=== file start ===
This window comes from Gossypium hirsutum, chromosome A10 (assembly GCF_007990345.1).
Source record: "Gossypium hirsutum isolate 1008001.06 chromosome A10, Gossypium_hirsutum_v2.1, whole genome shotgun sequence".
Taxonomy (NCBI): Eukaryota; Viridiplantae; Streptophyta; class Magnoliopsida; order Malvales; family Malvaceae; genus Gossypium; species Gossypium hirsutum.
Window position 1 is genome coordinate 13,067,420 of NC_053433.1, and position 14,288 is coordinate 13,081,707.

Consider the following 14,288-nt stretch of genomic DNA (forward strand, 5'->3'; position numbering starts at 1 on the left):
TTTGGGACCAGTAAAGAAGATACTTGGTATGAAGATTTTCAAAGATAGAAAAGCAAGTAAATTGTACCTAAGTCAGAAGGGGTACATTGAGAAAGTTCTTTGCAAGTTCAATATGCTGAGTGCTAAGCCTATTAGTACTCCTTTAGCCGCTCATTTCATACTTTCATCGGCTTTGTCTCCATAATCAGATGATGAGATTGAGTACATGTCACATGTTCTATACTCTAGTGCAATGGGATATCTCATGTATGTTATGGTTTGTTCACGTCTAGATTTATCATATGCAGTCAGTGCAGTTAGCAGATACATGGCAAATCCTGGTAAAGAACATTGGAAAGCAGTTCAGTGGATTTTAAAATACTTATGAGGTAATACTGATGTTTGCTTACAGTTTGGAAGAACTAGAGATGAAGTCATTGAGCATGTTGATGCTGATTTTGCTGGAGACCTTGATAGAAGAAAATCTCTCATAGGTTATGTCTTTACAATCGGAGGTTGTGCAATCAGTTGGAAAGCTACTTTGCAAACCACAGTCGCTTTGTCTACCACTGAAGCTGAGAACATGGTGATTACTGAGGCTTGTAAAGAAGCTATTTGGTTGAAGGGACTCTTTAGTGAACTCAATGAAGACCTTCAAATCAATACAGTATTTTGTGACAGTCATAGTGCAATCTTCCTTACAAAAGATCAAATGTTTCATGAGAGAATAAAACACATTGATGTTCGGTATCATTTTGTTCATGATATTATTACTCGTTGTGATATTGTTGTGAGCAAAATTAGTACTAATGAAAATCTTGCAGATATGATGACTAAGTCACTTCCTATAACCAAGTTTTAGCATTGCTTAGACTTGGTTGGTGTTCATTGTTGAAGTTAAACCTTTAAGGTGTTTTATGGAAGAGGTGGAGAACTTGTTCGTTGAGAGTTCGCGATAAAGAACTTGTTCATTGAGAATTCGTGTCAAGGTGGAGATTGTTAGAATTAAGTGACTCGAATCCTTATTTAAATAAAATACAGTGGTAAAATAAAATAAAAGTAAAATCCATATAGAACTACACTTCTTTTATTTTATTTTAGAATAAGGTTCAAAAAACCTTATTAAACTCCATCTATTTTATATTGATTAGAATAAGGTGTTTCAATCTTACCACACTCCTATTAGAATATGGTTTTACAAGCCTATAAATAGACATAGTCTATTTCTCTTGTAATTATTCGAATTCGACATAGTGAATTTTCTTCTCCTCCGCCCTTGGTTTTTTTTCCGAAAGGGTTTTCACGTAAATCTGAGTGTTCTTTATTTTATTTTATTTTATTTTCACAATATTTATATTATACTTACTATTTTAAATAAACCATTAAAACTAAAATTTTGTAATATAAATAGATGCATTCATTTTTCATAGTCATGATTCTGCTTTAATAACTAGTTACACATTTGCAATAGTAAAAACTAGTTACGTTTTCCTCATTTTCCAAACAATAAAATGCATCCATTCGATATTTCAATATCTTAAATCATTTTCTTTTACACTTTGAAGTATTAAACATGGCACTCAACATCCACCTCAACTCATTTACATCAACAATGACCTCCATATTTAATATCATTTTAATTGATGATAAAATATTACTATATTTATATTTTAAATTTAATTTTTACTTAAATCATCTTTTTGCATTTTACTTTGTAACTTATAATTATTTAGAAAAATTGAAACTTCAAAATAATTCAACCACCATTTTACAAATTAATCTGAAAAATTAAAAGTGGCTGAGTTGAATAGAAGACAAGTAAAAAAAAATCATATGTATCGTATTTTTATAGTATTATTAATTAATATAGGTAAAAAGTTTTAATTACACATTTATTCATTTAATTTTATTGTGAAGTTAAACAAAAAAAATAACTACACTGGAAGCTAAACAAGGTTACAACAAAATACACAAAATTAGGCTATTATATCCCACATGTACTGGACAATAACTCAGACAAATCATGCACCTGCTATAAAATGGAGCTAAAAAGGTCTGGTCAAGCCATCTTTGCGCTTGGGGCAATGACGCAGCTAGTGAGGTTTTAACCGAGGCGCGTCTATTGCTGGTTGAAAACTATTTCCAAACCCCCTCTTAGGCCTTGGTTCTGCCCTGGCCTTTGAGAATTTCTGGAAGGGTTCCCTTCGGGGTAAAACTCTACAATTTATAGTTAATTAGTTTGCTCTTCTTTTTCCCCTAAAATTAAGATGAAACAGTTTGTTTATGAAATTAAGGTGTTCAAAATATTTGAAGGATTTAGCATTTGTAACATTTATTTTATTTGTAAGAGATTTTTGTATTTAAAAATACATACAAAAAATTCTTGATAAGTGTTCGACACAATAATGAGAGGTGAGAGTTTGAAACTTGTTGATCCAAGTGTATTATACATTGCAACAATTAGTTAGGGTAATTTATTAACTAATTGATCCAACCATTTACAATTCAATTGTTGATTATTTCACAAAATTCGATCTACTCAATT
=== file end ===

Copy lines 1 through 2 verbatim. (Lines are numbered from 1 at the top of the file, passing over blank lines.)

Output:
This window comes from Gossypium hirsutum, chromosome A10 (assembly GCF_007990345.1).
Source record: "Gossypium hirsutum isolate 1008001.06 chromosome A10, Gossypium_hirsutum_v2.1, whole genome shotgun sequence".